In their article, Katre Koppel and Marko Uibu “From Witch-Doctoring to Holistic Well-Being: Journalistic Representations of Three Influential Estonian CAM Doctors” focus on the complex relations between complementary and alternative medicine (CAM) and biomedicine.
In “I'm not a jukebox where you push a button and then I sing": Negotiating Medicine Access in Physician–Patient Encounters”, Rui Liu, Susanne Maria Lundin, Talieh Mirsalehi and Margareta Troein show how diverging views on medicine access held by physicians and patients do not necessarily position medical professional knowledge as opposed to lay knowledge. They are reflective of a shifting healthcare landscape and evolving expectations on provision and experiences of care services.
Finally, Kristofer Hansson and Rachel Irwin in “Controlling Bacteria in a Post-antibiotic Era: Popular Ideas about Bacteria, Antibiotics, and the Immune System” seek to better understand the societal challenges of antibiotic resistance in the advent of a so-called post-antibiotic era.
Please visit the Open Library of Humanities website for more information about the journal.
New Issue of Cultural Analysis, 21:1 (2023)
Special issue: Creative Ethnographic Methodologies
Creativity is an integral part of ethnographic practice. In this theme issue, however, you will find examples of research that in different ways is creative in ways that pushes the boundaries of traditional research further. Research that not only recognizes how the researcher is a co-producer of all ethnography but also actively seeks out collaborations with, for example, artistic research practices or creative writing. The articles in this issue all describe and analyze how creativity take place in ethnographic research, both in the research process and in research dissemination, and how that can influence the ethnographic work.
The articles in this issue are linked to themes of ethnographic creativity such as creative writing practices, poetic inquiry, and visual and sensory ethnography. In different ways do these articles address and show that creativity is essential both for gaining knowledge about a field of research and for communicating research results, both in- and outside of academia. This collection of articles can hopefully invoke interest and curiosity in other researchers to try out more creative approaches to ethnography and to think about in what ways ethnography is intertwined with creative practices.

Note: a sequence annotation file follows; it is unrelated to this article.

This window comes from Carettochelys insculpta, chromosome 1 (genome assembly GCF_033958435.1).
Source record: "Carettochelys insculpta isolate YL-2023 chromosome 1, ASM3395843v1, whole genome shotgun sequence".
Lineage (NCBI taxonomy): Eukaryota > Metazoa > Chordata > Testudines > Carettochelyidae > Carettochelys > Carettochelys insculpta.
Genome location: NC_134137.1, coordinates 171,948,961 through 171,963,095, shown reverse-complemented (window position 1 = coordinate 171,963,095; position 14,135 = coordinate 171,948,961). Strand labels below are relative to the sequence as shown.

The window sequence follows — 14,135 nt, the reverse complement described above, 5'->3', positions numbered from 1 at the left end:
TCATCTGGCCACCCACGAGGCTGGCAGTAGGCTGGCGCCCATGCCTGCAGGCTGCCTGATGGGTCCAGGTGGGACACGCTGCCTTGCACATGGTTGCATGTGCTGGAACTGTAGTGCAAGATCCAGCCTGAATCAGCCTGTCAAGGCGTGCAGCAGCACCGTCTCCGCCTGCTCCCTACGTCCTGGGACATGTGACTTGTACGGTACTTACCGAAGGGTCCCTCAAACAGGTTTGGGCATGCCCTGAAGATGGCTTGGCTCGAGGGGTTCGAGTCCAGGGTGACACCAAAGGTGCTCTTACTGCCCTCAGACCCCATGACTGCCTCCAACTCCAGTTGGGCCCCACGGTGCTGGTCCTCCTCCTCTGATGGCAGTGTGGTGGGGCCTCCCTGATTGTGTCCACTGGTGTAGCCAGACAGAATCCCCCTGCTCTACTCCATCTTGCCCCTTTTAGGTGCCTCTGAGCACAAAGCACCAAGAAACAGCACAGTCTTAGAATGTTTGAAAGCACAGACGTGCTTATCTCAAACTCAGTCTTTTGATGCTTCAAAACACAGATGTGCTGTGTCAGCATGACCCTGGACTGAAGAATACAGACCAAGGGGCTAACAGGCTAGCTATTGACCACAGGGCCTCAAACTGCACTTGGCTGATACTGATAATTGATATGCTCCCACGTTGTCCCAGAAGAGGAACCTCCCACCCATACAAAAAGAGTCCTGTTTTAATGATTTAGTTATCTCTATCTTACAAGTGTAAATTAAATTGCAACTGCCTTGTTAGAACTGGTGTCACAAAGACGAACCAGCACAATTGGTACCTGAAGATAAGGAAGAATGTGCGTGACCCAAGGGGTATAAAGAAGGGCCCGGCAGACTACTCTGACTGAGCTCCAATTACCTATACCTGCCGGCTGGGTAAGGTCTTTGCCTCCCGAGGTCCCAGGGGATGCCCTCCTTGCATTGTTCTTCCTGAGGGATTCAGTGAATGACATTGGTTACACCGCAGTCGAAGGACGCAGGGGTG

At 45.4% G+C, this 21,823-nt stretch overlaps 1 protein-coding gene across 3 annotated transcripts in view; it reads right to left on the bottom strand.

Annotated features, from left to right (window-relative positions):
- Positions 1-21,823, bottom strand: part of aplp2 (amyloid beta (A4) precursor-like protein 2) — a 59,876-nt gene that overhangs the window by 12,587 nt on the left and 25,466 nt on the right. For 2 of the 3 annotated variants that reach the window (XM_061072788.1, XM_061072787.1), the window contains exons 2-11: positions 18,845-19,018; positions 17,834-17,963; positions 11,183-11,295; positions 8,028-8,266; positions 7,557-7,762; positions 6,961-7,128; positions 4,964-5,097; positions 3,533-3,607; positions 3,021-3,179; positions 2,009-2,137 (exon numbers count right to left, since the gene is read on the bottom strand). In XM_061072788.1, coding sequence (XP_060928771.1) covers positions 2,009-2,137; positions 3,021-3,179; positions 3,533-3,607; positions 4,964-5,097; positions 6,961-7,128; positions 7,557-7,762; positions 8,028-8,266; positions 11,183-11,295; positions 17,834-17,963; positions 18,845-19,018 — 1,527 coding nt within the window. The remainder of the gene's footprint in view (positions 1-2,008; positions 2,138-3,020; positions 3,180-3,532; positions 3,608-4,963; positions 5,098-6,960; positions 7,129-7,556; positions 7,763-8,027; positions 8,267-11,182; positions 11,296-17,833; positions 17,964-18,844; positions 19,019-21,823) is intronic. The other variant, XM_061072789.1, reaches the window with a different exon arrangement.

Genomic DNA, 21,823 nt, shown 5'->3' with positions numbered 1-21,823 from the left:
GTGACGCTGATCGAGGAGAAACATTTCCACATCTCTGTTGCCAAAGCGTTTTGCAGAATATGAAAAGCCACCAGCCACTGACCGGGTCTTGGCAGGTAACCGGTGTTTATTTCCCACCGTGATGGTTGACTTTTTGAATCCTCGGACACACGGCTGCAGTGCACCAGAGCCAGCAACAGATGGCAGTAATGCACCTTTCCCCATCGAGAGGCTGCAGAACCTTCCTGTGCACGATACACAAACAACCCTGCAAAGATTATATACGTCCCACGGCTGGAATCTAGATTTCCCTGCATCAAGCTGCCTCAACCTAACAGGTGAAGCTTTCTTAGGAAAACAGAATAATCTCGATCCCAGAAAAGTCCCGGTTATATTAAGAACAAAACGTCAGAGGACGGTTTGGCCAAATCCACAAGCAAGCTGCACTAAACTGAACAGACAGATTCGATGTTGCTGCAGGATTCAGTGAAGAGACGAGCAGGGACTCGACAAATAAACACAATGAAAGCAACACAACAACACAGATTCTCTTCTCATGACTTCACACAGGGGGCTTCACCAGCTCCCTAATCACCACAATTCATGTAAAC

The issue is co-edited with guest editors Jenni Rinne (Turku University, Finland) and Kim Silow Kallenberg (Södertörn University, Sweden).
Cultural Analysis 2023 (berkeley.edu)
Cultural Analysis is proud to formally release:
Cultural Analysis Forum Series 1: Pandemics & Politics.
Added in April 2023: ADAM HINDEN, ZIYING YOU, & ZHEN GUO: Online Activism and Grassroots Memorialization in the Age of COVID-19: Dr. Li Wenliang's Virtual Wailing Wall
Response by: Frederik Schmitz
For this inaugural first series rollout Cultural Analysis releases the following articles and essays. The first essay, Becoming Folkwise: Sustaining Digital Community While Socially Distant, introduces us to a group of self-proclaimed “early-career” folkorists who take the lead in analyzing digital engagement and community. Making Sense of the Pandemic of Racism: From the Asian Exclusion Act in 1924 to the COVID-19 Hate Crimes Act in 2021 by Juwen Zhang places the pandemic in the context of historical racial injustices against Asian-Americans (with a response by Fariha I. Khan). Lucy Long's essay, Refrigerators, cupboards, and canning jars: Emergent meanings and subversive practices in food preservation and storage during the Covid-19 Pandemic (with a response by Janet C. Gilmore, Emeritus Professor, University of Wisconsin-Madison) takes us to the United States and foodways. God is My Vaccine: Religious Belief and COVID in the United States by Andrea Kitta explores those who are vaccine hesitant, vaccine refusers, or vaccine hostile in the context of religion and freedom. Levi Bochantin and James I. Deutsch, in their essay, The Folkloric Roots and Pandemic Popularity of the QAnon Conspiracy Theory, explores some of the troubling folk beliefs and conspiracies that arose due to the events of 2020. Finally, Malay Bera’s Interrogating Social Distancing: Pandemic and Farmer’s Protest in India explores the complicated relationship of protesting, social distances, and the pandemic.
As the first inaugural open series, Cultural Analysis will be accepting rolling submissions, whether they be articles, essays, reviews, or responses, relating to the COVID-19 pandemic. Future submissions are planned to be published in waves. Cultural Analysis will expand this series as the COVID-19 pandemic continues to have a meaningful impact in our future and our lives. The pandemic landscape may no longer be changing rapidly, but nonetheless it will continue to change, for better or for worse. Cultural Alanysis is looking forward to hearing from you.
SIEF shares the statement of AAAAAA reaffirms its commitment to the values of diversity, equity, and human rights. We call on our colleagues to apply their professional research, scholarship, practice, and teaching to overturning the deeply entrenched institutional sources of race-based inequality that are barriers to a more just and sustainable world.
Read more on the AAA website.
SIEF Statement In Support of Academics in Turkey
In two cabinet decrees issued in September and October 2016 within the context of the state of emergency rule, 68 signatories of the Peace Petition (“We will not be a party to this crime” – Academics for Peace, in January 2016) were deemed “supporters of terrorism”, dismissed from their posts and banned from public service. At least two of these are associated with SIEF and our sister organization AFS: Yücel Demirer and Derya Keskin-Demirer, who frequently attend SIEF meetings. They were dismissed from their positions at Kocaeli University along with 37 other faculty members without a hearing or right to appeal the decision. They are among 3,613 academics dismissed by Turkish authorities in the last three months. Read more ...